Egyptian funeral boats, wood, 20th century BCE
Curator: Avshalom Zemer
The lands of the Mediterranean and the Red Sea were always connected with the sea and the rivers. Already in the earliest periods boats traversed the rivers and the coasts of the sea. In these lands was born and developed the art of seafaring, at least as far as the western world is concerned.
Shipping was a factor of great importance on historical developments in the ancient world, because since the dawn of history men lived along the banks of the great rivers - the Nile in Egypt and the Tigris and Euphrates in Mesopotamia - and along the coasts of the Red Sea. In the Mediterranean which is calm most of the year, the many bays and sun - filled islands served as a hot-house for the development of shipping. In each region shipping developed according to the special topographical conditions, the raw materials available for ship building and the conditions of the waterways in the area.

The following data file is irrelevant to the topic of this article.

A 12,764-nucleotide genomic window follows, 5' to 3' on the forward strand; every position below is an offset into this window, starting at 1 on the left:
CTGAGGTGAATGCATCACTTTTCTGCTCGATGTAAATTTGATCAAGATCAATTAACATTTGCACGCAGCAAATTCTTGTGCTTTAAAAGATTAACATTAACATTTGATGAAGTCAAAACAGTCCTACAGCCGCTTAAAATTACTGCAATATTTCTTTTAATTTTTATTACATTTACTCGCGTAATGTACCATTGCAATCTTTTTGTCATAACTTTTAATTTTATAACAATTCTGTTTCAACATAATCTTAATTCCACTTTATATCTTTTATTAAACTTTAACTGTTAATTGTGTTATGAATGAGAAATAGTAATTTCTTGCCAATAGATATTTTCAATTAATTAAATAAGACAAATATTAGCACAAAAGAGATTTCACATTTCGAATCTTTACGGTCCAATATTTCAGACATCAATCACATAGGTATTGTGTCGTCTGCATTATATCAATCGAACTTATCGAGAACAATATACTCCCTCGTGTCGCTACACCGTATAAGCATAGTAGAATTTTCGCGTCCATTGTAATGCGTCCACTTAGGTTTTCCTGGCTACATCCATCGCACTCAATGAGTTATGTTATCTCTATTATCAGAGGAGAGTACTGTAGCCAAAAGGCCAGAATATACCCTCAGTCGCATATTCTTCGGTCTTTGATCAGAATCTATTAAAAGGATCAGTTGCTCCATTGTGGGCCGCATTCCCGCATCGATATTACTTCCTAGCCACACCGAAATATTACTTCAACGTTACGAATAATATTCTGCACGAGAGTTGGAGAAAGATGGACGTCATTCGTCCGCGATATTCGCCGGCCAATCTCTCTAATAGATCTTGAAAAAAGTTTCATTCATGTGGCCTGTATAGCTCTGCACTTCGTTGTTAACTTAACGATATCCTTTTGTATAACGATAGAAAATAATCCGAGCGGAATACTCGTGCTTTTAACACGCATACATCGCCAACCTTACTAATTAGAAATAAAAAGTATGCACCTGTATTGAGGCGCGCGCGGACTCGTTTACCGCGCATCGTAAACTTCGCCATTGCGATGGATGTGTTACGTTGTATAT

The first papyrus boats were built along the banks of the Nile. The forests of the North provided wood for rafts and hollowed-out canoes which crossed the waters of the Mediterraneans shores and layed the foundations for trade. From the Nile ships passed through a canal to the Red Sea, and from the Mediterranean they sailed through the Pillars of Hercules to the unknown waters of the sea beyond. (For additional information, see Shipping and Seafaring in Egypt).
The inhabitants of these lands have preserved their connection to the sea on rock drawings, funerary objects, reliefs and boat models, as well as in legends and poetry. All these are evidence of the daily attempts of man in the conquest of the sea, and his early experience in seeing the sea as a highway of communication and not as a dividing border.